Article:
Prolific Nevada prep star from small town has big-time talent

Dantley Walker hopes to get an offer from a D1 school

Published: Tuesday, Dec. 14 2010 10:00 p.m. MST

Dantley Walker is driving toward the Nevada high school career scoring record.

Jim Rayburn, Deseret News, Greg Walker

PANACA, Nev. — Dantley Walker's basketball stage is limited.

Playing for a 200-student school in an 800-resident town in rural Nevada doesn't get him a lot of exposure. The competition that he and his Lincoln County High teammates face every game also leaves a little to wonder.

But big-city basketball players are not the only ones with big-time dreams. And as Walker approaches the top milestone in Nevada prep basketball history, he's hopeful that his basketball skills will take him to new places — specifically, to a roster spot for one of Utah's Division I programs.

"The challenge is to get people to say he's legit, and not just think that he's putting up numbers like this because he's playing against smaller high schools," said Dantley's father, Greg Walker, an assistant coach and teacher at Lincoln County High, located 60 miles west of Cedar City in Panaca, Nev.

Just beginning his senior season for the Lynx, Walker has already been an all-state player three times, was Nevada's 2A player of the year last year and the state's MVP for classes 1A-3A. MaxPreps named him one of Nevada's top four players last year as a junior.

If he stays healthy and avoids injury, Walker will likely finish his prep career at Lincoln County as Nevada's all-time leading scorer. He began the season with 2,183 career points, 758 behind former Reno star Luke Babbitt — who now plays for the Portland Trail Blazers. Through 12 games this season, he's scored 329 points, putting him 430 points shy of the Nevada career record.

That might sound like a lot of points to score over the next three months, but it's well within reach for a kid who has averaged more than 30 points per game for three seasons, and is near that clip again this season.

Monster games are the norm for Walker. Despite being only 5-foot-10 and 160 pounds, he's already scored 45 points once this season and recently scored 37 in the championship game of the Pahrump Holiday Classic — with the clock running.

In last year's Nevada 2A playoffs, he had games of 40 and 43 points, and set a record with seven 3-pointers in one quarter. The Lynx played three Nevada 4A schools last year and Walker scored more than 40 twice, even dumping 47 on Chaparral High out of Las Vegas.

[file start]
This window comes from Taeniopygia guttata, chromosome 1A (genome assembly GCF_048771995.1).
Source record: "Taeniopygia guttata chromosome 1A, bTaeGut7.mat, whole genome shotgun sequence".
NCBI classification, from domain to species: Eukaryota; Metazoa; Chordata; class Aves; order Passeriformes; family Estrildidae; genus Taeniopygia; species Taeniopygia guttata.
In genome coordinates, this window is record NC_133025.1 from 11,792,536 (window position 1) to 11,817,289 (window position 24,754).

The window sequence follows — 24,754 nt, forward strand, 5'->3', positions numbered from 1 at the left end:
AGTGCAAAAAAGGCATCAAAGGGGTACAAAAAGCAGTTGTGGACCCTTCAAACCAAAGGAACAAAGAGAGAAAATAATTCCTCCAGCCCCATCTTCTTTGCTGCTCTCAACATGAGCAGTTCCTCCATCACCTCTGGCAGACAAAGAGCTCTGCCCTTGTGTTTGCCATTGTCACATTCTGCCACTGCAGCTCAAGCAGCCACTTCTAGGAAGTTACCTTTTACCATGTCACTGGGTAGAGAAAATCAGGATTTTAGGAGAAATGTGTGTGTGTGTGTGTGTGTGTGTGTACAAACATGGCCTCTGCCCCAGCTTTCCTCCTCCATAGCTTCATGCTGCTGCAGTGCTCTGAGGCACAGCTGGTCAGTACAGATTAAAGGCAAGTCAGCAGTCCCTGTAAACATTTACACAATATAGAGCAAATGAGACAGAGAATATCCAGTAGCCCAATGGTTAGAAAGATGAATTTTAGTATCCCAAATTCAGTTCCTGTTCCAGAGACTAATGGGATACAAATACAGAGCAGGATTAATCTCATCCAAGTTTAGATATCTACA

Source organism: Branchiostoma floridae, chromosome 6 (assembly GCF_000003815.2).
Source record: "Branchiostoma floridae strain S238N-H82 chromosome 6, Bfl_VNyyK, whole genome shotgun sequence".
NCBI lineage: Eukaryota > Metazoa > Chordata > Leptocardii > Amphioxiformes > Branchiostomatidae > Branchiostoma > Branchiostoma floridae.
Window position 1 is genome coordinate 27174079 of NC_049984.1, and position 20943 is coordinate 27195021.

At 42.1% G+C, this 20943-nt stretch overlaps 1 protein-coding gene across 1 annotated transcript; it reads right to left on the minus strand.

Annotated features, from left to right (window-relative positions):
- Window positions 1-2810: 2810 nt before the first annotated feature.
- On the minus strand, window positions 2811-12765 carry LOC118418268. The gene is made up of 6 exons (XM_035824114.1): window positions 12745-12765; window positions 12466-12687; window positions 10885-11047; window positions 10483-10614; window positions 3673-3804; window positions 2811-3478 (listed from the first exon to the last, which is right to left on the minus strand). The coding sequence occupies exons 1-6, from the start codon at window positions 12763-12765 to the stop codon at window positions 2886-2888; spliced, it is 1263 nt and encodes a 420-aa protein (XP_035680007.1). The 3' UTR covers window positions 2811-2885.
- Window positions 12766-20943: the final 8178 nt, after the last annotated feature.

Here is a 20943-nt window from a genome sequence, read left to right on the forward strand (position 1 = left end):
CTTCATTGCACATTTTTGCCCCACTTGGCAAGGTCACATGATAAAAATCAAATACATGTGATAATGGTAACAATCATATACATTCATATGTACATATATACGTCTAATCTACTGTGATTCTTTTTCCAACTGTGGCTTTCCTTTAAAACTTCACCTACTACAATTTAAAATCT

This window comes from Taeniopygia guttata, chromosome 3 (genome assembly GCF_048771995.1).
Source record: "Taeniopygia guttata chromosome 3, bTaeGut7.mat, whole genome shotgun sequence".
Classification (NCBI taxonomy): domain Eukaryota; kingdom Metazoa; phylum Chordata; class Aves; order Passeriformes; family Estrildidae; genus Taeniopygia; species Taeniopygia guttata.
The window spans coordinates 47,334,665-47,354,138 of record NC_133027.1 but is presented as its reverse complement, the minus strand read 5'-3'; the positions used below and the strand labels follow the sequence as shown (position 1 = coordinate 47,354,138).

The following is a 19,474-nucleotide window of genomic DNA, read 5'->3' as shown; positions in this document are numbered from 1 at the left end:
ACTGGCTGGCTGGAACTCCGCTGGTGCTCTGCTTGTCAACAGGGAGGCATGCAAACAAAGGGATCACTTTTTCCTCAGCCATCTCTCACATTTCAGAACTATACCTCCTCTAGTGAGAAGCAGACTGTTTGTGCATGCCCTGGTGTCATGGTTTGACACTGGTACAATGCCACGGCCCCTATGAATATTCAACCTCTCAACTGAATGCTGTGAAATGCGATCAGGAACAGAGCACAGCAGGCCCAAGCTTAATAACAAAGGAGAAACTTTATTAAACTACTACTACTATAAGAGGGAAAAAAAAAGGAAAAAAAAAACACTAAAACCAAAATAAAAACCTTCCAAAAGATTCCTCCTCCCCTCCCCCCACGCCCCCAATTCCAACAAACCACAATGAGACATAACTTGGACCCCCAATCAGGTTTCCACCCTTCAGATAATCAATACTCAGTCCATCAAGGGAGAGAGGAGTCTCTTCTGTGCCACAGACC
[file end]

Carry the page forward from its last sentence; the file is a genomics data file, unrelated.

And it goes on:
Scoring and shooting are not his only fortes. He's a true point guard that's averaging more than 10 assists, seven rebounds and five steals per game. He's already Nevada's all-time assists leader at 690 and counting.

"My strength has always been my shooting and my passing," Walker said. "I've always been able to do that better than most kids. I've always been able to handle the ball pretty good and push the ball pretty good."

Despite his impressive numbers, however, only junior college and Division II offers sit atop Walker's dresser. His size, and his level of competition, has D-I college coaches skeptical.

"I've had coaches tell me that if he was 6-foot-1 or 6-foot-2, they'd be lining up to get him. But because he's small they're not quite sure if he can do it," Greg Walker said.

Still, college coaches are lining up to monitor Walker's progress. Currently, however, none from a D-I program have yet to toss an offer his way. Every program in Utah, from Snow College to Southern Utah, Utah Valley, Weber State, Utah, Utah State and BYU, are showing interest in Walker.

Last December, BYU assistant Dave Rice even made the 10-hour, round-trip drive from Provo in the middle of a snowstorm to see Walker score 43 points and sink 10 3-pointers against Enterprise.

But Walker continues to be one of those watch-and-follow prospects. Realistically, unless he fills out and gets stronger, he's probably going to be asked by the bigger schools to either walk on or prove himself first at a junior college.

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